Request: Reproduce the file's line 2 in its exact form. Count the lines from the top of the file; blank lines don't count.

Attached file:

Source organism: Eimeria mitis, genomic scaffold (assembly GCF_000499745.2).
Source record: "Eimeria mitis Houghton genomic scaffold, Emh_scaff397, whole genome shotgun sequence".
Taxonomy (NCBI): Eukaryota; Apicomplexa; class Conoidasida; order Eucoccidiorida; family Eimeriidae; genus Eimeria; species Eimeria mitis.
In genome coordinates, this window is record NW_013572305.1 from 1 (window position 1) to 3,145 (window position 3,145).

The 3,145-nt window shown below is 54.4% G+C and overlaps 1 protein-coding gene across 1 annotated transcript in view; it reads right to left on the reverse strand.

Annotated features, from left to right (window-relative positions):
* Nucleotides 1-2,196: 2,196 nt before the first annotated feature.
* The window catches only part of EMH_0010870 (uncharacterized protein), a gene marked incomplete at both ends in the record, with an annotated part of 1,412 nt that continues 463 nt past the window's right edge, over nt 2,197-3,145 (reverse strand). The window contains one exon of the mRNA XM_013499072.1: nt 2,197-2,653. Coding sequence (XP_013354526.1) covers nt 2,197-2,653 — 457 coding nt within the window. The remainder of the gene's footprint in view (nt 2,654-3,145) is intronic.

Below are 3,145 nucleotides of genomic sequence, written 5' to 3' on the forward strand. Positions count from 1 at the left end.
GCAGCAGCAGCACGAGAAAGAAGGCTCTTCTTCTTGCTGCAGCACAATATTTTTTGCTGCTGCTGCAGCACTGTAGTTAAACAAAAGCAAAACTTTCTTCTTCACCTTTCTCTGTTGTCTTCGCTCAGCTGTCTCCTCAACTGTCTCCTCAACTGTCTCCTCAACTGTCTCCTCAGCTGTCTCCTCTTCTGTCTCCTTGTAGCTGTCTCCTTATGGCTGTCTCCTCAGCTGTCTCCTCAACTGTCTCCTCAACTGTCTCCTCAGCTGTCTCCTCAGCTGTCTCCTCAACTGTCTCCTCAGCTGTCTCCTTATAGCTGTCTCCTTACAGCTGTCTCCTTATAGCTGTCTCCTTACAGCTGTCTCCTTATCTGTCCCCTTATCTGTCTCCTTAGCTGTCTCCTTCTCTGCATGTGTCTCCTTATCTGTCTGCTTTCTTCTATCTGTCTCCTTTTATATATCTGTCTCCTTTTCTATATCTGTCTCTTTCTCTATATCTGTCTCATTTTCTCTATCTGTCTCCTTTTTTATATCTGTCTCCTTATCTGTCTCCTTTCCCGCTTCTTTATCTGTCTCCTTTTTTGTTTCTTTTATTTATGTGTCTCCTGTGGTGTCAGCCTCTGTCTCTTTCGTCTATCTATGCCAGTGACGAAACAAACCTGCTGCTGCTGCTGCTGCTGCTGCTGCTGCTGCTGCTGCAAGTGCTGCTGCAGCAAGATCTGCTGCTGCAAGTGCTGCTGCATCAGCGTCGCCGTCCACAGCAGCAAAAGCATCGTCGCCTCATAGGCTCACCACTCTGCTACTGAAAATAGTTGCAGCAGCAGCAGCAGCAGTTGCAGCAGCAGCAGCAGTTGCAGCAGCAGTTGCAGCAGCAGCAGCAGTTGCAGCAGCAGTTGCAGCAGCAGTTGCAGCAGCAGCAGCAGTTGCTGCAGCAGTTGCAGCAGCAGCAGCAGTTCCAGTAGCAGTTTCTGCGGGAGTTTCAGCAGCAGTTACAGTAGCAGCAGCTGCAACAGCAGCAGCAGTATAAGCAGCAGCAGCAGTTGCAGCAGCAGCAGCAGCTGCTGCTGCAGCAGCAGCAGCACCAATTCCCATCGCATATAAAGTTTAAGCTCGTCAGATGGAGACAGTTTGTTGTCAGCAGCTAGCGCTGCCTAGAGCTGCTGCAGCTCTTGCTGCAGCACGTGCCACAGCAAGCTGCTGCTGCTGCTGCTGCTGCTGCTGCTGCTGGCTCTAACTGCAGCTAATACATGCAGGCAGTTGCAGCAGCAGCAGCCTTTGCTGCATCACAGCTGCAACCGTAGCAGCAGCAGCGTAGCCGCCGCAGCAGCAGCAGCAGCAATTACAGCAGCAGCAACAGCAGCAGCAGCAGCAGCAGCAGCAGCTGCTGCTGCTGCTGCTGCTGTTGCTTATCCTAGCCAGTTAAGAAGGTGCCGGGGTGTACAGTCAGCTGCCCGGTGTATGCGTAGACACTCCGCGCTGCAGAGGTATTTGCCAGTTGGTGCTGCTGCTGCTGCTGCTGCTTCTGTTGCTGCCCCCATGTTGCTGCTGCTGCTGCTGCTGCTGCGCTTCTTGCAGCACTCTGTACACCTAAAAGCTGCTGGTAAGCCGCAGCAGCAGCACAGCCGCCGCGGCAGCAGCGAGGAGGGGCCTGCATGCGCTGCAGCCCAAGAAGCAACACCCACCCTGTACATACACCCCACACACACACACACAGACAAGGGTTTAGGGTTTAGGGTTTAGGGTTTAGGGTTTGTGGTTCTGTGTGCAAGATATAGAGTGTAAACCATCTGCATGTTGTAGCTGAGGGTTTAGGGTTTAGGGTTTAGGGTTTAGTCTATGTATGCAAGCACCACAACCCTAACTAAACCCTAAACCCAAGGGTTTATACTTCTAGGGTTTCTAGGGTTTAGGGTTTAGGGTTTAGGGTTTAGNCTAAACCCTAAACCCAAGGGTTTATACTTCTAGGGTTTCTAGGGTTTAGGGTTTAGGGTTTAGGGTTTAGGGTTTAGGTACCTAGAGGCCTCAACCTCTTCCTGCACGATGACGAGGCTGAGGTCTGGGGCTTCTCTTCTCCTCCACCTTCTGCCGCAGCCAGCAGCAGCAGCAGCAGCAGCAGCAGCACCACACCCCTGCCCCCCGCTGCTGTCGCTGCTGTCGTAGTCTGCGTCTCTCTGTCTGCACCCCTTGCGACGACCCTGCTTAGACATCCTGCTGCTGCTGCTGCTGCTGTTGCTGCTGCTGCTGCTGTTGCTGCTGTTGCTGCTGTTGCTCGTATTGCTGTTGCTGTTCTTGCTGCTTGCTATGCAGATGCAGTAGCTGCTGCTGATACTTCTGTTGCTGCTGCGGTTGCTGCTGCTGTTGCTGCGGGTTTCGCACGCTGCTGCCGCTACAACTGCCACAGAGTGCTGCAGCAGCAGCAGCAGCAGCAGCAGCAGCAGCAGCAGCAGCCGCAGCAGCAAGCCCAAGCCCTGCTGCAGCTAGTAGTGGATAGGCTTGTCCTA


Source record: "Eimeria mitis Houghton genomic scaffold, Emh_scaff397, whole genome shotgun sequence".